Commonwealth Police

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The name Commonwealth Police referred, officially or informally, to federal law enforcement organisations in Australia between 1917 and 1979.

Commonwealth Police Force (1917–1919)[edit]

Initially, after the six British colonies in Australia federated in 1901, there was no police agency to enforce federal (Commonwealth) laws. Instead, the various State police forces were called upon by the Commonwealth as required.

During the latter stages of World War I, there was considerable tension within Australian society, particularly over the issue of introducing military conscription. On 29 November 1917, at a public rally over the conscription issue in the rural Queensland township of Warwick, an egg was thrown at Australian Prime Minister Billy Hughes. The offender was charged under Queensland state law, whereas Hughes wanted a Commonwealth charge preferred. The incident, and the perceived lack of action on the part of the Queensland Police, was the last straw for Hughes, who had spent months arguing and fighting with the government of Queensland, led by its anti-conscriptionist Premier T. J. Ryan, over a range of issues. Hughes doubted the loyalty of several prominent Queensland politicians and public servants, and felt that it was necessary to create a Commonwealth Police Force to ensure that Commonwealth law was adhered to in what he regarded as a "rogue" state.

Under the War Precautions Act, 1914, Hughes quickly created a plain-clothed police force, which commenced operations in mid-December 1917. Hughes claimed Australia was at risk from possible revolt or similar action by organisations associated with either Irish nationalism, left wing and anti-war activities, such as Sinn Féin and the Industrial Workers of the World. At its peak the Commonwealth Police Force numbered about 50 men, almost all of whom were based in Queensland, despite the force notionally being a national one. Commonwealth Police had full police powers for federal offences, but their main task was to report on subversive activities of those opposed to the war and/or the Commonwealth government. Tensions between the Queensland and federal governments flared up a number of times, including during and after a federal police raid on the Queensland Government Printer's Office.

The Investigations Branch and the Commonwealth Police (1919-1941)[edit]

After World War I ended, the Government began to wind the force down. In 1919 it was formally disbanded and the few remaining officers at this time were merged with the remnants of the military's Special Intelligence Bureau to form the Investigation Branch, which was later known as the Commonwealth Investigations Branch (CIB). Like the Commonwealth Police Force, the CIB was administered by the Commonwealth's Attorney-General's Department.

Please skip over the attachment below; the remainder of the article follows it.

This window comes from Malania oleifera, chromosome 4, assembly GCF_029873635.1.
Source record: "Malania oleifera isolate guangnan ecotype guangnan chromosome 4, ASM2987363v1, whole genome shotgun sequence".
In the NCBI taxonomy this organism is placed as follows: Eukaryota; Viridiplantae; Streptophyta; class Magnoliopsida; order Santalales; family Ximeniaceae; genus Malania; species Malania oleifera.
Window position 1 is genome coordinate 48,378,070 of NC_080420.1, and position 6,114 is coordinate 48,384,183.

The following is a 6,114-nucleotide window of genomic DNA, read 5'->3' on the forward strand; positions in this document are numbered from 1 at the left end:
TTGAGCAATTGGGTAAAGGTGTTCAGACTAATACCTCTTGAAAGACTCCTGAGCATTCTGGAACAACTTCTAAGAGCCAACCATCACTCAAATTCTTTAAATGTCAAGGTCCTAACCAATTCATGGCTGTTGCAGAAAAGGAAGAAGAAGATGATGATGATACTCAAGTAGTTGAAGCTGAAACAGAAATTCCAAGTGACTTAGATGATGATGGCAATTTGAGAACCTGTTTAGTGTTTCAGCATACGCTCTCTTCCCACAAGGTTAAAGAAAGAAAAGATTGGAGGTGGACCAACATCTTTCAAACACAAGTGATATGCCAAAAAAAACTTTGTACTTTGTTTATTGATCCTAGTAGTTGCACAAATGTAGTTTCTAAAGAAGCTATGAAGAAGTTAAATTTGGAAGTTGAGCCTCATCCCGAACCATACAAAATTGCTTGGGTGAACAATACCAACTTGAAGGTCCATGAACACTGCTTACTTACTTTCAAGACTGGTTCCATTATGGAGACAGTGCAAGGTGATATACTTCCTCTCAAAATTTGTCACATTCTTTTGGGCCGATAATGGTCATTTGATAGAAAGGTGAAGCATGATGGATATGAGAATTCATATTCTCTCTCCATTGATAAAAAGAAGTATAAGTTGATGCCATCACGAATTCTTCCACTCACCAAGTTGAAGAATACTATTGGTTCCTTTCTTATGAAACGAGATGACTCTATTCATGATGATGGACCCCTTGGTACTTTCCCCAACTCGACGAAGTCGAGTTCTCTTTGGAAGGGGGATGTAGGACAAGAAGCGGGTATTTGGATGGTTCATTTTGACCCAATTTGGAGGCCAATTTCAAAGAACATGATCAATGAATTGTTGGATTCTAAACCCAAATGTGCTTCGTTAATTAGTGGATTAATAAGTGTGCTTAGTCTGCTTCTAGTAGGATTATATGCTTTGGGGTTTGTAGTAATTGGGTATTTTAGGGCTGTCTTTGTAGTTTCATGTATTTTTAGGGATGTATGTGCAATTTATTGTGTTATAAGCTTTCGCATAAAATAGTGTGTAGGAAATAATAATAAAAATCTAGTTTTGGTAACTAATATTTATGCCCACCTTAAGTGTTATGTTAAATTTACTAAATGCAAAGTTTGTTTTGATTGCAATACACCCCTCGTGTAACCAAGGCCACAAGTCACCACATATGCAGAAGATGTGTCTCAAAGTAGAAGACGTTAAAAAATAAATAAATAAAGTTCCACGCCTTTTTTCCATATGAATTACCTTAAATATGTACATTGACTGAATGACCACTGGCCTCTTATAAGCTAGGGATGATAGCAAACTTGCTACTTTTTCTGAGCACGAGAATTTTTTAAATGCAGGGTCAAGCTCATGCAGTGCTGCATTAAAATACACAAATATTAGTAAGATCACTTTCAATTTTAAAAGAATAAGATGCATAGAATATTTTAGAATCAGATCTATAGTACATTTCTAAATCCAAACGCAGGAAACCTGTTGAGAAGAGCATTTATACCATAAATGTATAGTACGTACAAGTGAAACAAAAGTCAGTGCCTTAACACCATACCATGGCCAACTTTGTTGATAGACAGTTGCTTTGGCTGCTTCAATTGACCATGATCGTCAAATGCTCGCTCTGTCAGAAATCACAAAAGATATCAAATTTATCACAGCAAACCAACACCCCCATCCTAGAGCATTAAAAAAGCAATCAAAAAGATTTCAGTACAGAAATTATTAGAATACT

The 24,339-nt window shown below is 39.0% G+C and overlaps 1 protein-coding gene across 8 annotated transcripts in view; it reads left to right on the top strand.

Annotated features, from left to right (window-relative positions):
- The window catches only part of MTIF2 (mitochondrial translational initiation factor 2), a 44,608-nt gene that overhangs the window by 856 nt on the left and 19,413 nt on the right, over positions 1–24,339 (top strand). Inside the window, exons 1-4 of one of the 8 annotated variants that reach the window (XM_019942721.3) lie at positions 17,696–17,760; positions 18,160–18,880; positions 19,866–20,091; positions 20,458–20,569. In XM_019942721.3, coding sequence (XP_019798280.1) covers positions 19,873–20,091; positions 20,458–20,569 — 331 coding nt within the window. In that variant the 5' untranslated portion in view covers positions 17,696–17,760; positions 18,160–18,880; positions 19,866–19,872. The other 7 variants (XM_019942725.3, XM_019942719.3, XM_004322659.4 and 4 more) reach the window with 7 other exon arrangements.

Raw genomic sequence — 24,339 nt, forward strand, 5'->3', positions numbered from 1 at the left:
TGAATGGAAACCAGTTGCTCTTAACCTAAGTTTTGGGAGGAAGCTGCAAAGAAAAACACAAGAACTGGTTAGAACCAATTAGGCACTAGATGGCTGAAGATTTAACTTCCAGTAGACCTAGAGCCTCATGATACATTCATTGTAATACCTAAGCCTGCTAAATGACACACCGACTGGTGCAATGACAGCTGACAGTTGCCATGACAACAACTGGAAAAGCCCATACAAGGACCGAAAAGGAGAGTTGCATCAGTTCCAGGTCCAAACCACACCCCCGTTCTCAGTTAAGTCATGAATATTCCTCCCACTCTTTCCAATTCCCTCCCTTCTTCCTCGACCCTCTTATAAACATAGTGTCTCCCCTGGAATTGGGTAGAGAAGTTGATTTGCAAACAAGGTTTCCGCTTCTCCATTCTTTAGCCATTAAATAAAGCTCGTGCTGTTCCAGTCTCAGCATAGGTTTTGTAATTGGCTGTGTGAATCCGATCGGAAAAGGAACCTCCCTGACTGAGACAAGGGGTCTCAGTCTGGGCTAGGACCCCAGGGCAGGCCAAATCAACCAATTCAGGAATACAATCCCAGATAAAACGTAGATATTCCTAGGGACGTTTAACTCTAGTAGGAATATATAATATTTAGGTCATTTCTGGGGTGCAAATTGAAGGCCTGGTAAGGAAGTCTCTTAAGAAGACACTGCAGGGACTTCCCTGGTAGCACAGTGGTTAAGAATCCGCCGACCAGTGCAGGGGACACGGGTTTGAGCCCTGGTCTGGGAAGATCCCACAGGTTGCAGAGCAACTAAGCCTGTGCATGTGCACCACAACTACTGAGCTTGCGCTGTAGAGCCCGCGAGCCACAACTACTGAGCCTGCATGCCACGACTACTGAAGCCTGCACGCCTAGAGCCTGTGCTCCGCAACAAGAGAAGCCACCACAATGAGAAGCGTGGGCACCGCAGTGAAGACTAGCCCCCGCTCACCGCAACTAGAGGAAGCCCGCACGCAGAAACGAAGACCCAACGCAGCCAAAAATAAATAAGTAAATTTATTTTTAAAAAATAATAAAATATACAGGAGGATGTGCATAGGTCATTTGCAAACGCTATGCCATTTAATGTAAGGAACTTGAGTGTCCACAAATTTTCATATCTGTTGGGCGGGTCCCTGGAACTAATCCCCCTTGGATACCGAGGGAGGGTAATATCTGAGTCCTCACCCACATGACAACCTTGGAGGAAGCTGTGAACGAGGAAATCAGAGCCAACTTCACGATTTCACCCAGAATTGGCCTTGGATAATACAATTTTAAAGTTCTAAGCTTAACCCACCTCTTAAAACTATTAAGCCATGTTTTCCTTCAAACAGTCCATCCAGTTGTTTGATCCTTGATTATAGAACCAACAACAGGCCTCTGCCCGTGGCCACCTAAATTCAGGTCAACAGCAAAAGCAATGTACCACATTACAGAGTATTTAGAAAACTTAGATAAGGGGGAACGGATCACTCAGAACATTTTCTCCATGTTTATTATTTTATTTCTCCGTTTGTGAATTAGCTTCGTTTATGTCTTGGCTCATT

CIB had offices located in most of the states' capital cities. The agency, which never had more than about 100 staff, had two roles. The first role was to investigate offences against Commonwealth laws and to better coordinate the investigative capacity of the various Commonwealth Departments. The second role was to conduct special intelligence investigations and mount surveillance on various subversive elements (internal security).

The Commissioner of the Commonwealth Police Force from 1917 to 1919 was William Anderson, a former Inspector in the New South Wales Police.

Major H. E. (Harold) Jones replaced Anderson just before the Commonwealth Police was formally disbanded. Jones became the head of the Special Intelligence Bureau and led the Investigation Branch. A Peace Officer Guard (POG) was established in 1925 and (by the 1940s) consisted of several hundred uniformed officers who primarily provided physical security at critical government locations across the nation. For administrative reasons the head of the CIS was automatically in charge of the POG (Superintending Peace Officer). Other senior CIS officers also occupied senior POG positions in an ex-officio capacity.

The Federal Capital Territory Police, also known as the Commonwealth Police (and the Australian Capital Territory Police), was also led by Jones from its establishment on 28 September 1927. [1]

During World War II the CIB's special intelligence functions were largely handed over to the Commonwealth Security Service (CSS).

When Jones retired, in 1943, he is said to have refused to hand over codes given to him by MI5, and sent a secret report on CIB's activities to the head of MI5, Sir David Petrie.[2] In a letter (dated 31 December 1943), Jones told Petrie: "The Government having decided that my retirement should take place at the end of the present year, I am sending you a brief review of the work of the Security Section, which I have had the especial (sic) honour of controlling, particularly as your representative, for the past 27 years."[3]